And if it was a hip cold

And if it was a hip cold


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No, the term "cold" does not mean that your child has taken a cold snap! He suffers from transient inflammation of the hip joint.

This morning, your toddler snuggles up in bed. You try to put him on his feet. He flanks, then drags his leg. See you at the pediatrician. The diagnosis has a funny name: hip cold.

Hip fever: different manifestations

  • Hip cold manifests as lameness of varying intensity, associated with pain, more or less strong too. It can range from simple discomfort to walking, to the refusal to set foot on the ground. It all depends on how your little one feels.
  • Generally speaking, a child of this age has great difficulty in locating the discomfort he is experiencing. If you ask him where he hurts, you will rarely hear him complain about the hip, but more often about the knee or the thigh.
  • Radiography of the hips often reveals nothing abnormal. Only ultrasound can provide a reliable diagnosis, by detecting the significant presence of synovial fluid at the level of the joint, which normally contains only a very small amount. This is called the effusion of synovia. This presence of liquid causes local swelling and functional discomfort.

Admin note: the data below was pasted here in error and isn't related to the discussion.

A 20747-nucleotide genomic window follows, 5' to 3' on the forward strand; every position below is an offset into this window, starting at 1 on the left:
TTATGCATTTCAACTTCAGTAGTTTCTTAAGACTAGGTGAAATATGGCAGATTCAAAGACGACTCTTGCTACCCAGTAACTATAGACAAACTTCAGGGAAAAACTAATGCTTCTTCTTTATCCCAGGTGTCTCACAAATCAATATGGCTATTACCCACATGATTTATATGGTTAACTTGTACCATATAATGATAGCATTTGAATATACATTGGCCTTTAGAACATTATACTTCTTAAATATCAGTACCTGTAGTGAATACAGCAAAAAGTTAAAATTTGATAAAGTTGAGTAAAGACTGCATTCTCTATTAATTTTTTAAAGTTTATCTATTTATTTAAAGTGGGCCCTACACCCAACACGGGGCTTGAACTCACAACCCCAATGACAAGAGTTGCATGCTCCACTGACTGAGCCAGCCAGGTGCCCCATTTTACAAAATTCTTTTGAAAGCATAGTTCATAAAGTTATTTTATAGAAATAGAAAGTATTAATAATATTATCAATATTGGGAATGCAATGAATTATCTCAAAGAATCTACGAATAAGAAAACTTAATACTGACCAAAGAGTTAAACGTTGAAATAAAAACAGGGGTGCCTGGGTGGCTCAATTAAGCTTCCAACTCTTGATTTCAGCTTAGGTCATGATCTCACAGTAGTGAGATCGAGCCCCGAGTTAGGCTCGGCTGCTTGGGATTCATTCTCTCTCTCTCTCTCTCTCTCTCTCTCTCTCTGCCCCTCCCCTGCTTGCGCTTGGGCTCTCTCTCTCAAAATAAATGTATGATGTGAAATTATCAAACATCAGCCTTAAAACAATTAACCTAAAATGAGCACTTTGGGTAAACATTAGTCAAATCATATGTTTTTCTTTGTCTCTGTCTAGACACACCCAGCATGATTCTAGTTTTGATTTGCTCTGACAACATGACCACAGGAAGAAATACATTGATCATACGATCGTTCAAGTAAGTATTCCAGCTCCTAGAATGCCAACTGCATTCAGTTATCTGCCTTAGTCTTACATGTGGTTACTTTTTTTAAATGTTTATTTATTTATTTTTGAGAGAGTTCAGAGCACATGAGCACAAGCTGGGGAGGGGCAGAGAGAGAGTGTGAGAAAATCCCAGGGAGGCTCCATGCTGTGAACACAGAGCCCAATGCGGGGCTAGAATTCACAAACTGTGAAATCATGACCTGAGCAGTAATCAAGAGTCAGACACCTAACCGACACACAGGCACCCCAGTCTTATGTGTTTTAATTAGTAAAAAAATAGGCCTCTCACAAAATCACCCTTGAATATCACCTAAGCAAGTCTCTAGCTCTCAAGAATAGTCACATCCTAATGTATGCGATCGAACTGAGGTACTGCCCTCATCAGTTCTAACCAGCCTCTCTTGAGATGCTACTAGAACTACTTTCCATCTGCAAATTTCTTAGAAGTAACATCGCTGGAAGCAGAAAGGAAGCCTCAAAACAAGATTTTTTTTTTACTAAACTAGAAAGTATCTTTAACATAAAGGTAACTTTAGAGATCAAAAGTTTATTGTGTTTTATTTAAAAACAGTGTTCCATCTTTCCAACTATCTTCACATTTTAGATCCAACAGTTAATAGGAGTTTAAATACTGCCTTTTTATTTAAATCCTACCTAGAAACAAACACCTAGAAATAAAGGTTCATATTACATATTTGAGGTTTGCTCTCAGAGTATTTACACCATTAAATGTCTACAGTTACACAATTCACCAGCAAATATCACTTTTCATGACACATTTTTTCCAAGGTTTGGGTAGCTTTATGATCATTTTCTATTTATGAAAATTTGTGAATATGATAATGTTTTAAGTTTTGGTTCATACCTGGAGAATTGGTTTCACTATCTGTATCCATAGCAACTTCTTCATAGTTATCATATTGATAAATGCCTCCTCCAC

• Apart from a difficulty of mobility, the hip cold is not accompanied by any other symptom: the little boy or the girl presents a good general state.

An unknown origin

  • Inflammation of the joint, this affection has no definite cause. It often occurs in response to a viral, respiratory (rhino-pharyngitis) or digestive (gastroenteritis) infection, contracted by the child two to three weeks previously.
  • Hip cold is not related to trauma. The falls of your child, frequent at this age, can in no case be held responsible.
  • This condition usually occurs between 2 and 9 years, preferably in little boys without knowing why. It touches indifferently the right or left side.

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Comments:

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  5. Ichabod

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